Judge Issues Permanent Injunction Against Abortion Law
A federal judge Thursday issued a permanent injunction against a new Florida abortion law that would have led to increased inspections of clinic records and prevented abortion providers from receiving public money for other health services.
The ruling made permanent a preliminary injunction that U.S. District Judge Robert Hinkle issued June 30.
Planned Parenthood filed the lawsuit after the Republican-controlled Legislature and Gov. Rick Scott approved the controversial law early this year.
Hinkle blocked part of the law that would have required state health officials to inspect half of all abortion patients' records. He also ruled against perhaps the law's most-controversial provision, which sought to prevent public funds from going to abortion providers.
Clinics already cannot receive tax dollars to pay for abortions, but the new law also would have cut off funding that providers receive to offer other women's health services.
"The defendants must not terminate any grant, contract, or other funding device based on the enjoined provisions and must not fail to renew any grant, contract, or other funding device that, but for the enjoined provisions, would have been renewed or would be renewed," Hinkle wrote Thursday.
Lawyers for the state argued that the ban on using public funds for other services was permissible because it did not impose an "undue burden" on a women's right to an abortion.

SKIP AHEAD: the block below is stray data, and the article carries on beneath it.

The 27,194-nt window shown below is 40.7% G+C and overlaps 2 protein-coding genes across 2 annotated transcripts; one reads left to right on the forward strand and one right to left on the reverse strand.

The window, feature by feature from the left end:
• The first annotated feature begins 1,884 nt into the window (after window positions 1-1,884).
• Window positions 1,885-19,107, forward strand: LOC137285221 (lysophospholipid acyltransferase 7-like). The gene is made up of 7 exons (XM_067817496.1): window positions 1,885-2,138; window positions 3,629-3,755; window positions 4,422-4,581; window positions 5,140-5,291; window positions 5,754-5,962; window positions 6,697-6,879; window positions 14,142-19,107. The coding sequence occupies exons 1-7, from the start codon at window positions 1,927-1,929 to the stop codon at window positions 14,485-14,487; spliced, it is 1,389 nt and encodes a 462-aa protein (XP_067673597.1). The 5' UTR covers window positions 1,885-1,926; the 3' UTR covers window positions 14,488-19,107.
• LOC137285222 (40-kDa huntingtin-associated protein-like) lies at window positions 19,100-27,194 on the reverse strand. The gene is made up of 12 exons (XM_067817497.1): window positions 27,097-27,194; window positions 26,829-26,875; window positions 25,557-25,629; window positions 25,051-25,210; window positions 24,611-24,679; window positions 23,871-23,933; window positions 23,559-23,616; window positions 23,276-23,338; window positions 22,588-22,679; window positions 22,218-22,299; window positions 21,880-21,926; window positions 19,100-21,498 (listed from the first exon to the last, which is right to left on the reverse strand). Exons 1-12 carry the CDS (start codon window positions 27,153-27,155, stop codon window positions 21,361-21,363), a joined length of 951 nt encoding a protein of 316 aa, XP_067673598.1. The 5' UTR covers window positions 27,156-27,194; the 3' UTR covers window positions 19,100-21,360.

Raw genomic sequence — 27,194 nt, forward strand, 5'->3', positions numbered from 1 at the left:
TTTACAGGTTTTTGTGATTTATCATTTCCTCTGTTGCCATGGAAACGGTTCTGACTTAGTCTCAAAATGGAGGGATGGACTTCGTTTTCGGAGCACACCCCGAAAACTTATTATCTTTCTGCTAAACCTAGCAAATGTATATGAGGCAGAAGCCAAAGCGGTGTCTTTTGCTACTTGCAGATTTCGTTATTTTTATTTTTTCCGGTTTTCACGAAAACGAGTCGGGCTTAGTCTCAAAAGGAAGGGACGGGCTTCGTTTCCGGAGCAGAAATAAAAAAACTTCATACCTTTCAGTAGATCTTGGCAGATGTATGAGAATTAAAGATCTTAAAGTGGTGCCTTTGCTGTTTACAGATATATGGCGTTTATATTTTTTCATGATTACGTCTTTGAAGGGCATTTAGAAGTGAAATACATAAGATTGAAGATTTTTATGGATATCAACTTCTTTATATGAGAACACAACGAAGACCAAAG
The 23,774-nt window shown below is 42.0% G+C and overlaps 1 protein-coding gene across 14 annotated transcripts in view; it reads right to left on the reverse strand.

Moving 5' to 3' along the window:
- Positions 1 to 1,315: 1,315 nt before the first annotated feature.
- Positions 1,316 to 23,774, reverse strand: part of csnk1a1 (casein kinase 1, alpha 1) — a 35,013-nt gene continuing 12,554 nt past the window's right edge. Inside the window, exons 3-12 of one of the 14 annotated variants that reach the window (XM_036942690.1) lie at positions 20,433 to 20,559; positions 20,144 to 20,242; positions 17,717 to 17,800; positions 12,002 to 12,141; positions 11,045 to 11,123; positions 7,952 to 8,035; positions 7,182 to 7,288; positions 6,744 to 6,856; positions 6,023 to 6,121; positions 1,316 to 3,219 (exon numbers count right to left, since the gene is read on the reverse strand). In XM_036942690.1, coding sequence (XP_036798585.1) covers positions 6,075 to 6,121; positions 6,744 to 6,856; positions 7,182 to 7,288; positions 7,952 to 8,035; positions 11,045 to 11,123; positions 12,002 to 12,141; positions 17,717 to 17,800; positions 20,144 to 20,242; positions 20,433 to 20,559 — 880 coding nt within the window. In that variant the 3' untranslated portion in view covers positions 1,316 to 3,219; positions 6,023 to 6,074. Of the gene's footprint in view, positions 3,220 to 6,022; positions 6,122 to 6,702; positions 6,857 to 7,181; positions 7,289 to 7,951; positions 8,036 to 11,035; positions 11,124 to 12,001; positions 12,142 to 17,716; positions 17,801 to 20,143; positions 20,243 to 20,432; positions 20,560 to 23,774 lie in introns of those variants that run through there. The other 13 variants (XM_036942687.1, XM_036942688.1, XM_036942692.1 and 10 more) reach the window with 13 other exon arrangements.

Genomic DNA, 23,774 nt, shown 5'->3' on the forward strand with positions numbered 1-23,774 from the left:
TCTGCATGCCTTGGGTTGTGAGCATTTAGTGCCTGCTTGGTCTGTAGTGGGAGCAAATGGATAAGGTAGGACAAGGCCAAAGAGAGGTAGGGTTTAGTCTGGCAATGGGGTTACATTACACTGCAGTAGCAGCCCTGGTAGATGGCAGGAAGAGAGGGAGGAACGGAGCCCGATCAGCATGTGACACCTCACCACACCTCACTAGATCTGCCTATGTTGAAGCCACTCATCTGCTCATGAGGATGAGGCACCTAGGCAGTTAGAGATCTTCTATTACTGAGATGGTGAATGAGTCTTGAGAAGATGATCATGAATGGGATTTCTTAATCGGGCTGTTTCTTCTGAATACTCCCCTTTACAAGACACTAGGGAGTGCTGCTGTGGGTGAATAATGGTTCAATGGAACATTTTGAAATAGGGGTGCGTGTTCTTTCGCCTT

After Hinkle issued the preliminary injunction in June, Senate bill sponsor Kelli Stargel, R-Lakeland, called his ruling "a clear infringement on both the Legislature's constitutional authority to appropriate taxpayer dollars, and our responsibility to properly regulate medical facilities."
But Planned Parenthood argued that the law, in part, would prevent women from getting needed health services, such as cancer screenings and tests for sexually transmitted diseases.
In a statement released Thursday evening, Barbara A. Zdravecky, president and CEO of Planned Parenthood of Southwest and Central Florida, called Hinkle's ruling a "victory" for people who rely on Planned Parenthood for services.
"For many people, Planned Parenthood is the only place they can turn to," she said in the statement. "We may be the only place they can go in their community, or the only place that offers the screening or birth control method they need."